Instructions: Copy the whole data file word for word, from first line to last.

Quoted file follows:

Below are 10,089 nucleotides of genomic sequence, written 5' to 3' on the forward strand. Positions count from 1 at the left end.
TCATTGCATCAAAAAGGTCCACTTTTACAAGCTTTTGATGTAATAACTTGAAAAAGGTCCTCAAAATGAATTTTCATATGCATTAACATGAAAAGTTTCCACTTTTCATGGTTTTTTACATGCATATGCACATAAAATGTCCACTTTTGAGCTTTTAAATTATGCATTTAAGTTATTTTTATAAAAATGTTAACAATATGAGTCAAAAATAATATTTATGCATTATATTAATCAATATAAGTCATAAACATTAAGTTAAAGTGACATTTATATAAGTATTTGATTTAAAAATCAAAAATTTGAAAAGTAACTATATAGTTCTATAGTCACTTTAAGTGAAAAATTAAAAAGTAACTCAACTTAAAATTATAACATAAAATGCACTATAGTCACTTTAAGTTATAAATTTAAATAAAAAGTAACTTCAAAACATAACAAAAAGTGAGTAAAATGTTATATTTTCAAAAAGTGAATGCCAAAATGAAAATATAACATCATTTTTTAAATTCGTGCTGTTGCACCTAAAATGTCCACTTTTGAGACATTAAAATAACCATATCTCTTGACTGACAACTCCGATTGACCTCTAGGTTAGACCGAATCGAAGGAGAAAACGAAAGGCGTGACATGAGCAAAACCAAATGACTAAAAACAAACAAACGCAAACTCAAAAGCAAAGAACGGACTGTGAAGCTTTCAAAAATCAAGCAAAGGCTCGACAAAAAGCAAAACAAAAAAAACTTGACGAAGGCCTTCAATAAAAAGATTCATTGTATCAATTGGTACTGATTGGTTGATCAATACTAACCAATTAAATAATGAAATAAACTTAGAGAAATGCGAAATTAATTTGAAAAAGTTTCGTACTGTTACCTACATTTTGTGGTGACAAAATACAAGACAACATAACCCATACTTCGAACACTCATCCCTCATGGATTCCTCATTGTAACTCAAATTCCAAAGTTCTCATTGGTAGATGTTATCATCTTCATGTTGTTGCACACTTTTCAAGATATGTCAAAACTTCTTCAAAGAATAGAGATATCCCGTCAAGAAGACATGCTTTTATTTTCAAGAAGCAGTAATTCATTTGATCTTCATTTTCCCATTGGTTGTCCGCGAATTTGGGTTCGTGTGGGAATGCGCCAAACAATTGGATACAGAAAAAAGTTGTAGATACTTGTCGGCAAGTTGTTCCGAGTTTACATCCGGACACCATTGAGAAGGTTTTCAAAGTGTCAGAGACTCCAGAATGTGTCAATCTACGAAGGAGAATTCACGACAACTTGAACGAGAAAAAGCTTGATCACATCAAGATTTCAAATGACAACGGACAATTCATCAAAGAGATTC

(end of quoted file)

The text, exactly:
Below are 10,089 nucleotides of genomic sequence, written 5' to 3' on the forward strand. Positions count from 1 at the left end.
TCATTGCATCAAAAAGGTCCACTTTTACAAGCTTTTGATGTAATAACTTGAAAAAGGTCCTCAAAATGAATTTTCATATGCATTAACATGAAAAGTTTCCACTTTTCATGGTTTTTTACATGCATATGCACATAAAATGTCCACTTTTGAGCTTTTAAATTATGCATTTAAGTTATTTTTATAAAAATGTTAACAATATGAGTCAAAAATAATATTTATGCATTATATTAATCAATATAAGTCATAAACATTAAGTTAAAGTGACATTTATATAAGTATTTGATTTAAAAATCAAAAATTTGAAAAGTAACTATATAGTTCTATAGTCACTTTAAGTGAAAAATTAAAAAGTAACTCAACTTAAAATTATAACATAAAATGCACTATAGTCACTTTAAGTTATAAATTTAAATAAAAAGTAACTTCAAAACATAACAAAAAGTGAGTAAAATGTTATATTTTCAAAAAGTGAATGCCAAAATGAAAATATAACATCATTTTTTAAATTCGTGCTGTTGCACCTAAAATGTCCACTTTTGAGACATTAAAATAACCATATCTCTTGACTGACAACTCCGATTGACCTCTAGGTTAGACCGAATCGAAGGAGAAAACGAAAGGCGTGACATGAGCAAAACCAAATGACTAAAAACAAACAAACGCAAACTCAAAAGCAAAGAACGGACTGTGAAGCTTTCAAAAATCAAGCAAAGGCTCGACAAAAAGCAAAACAAAAAAAACTTGACGAAGGCCTTCAATAAAAAGATTCATTGTATCAATTGGTACTGATTGGTTGATCAATACTAACCAATTAAATAATGAAATAAACTTAGAGAAATGCGAAATTAATTTGAAAAAGTTTCGTACTGTTACCTACATTTTGTGGTGACAAAATACAAGACAACATAACCCATACTTCGAACACTCATCCCTCATGGATTCCTCATTGTAACTCAAATTCCAAAGTTCTCATTGGTAGATGTTATCATCTTCATGTTGTTGCACACTTTTCAAGATATGTCAAAACTTCTTCAAAGAATAGAGATATCCCGTCAAGAAGACATGCTTTTATTTTCAAGAAGCAGTAATTCATTTGATCTTCATTTTCCCATTGGTTGTCCGCGAATTTGGGTTCGTGTGGGAATGCGCCAAACAATTGGATACAGAAAAAAGTTGTAGATACTTGTCGGCAAGTTGTTCCGAGTTTACATCCGGACACCATTGAGAAGGTTTTCAAAGTGTCAGAGACTCCAGAATGTGTCAATCTACGAAGGAGAATTCACGACAACTTGAACGAGAAAAAGCTTGATCACATCAAGATTTCAAATGACAACGGACAATTCATCAAAGAGATTC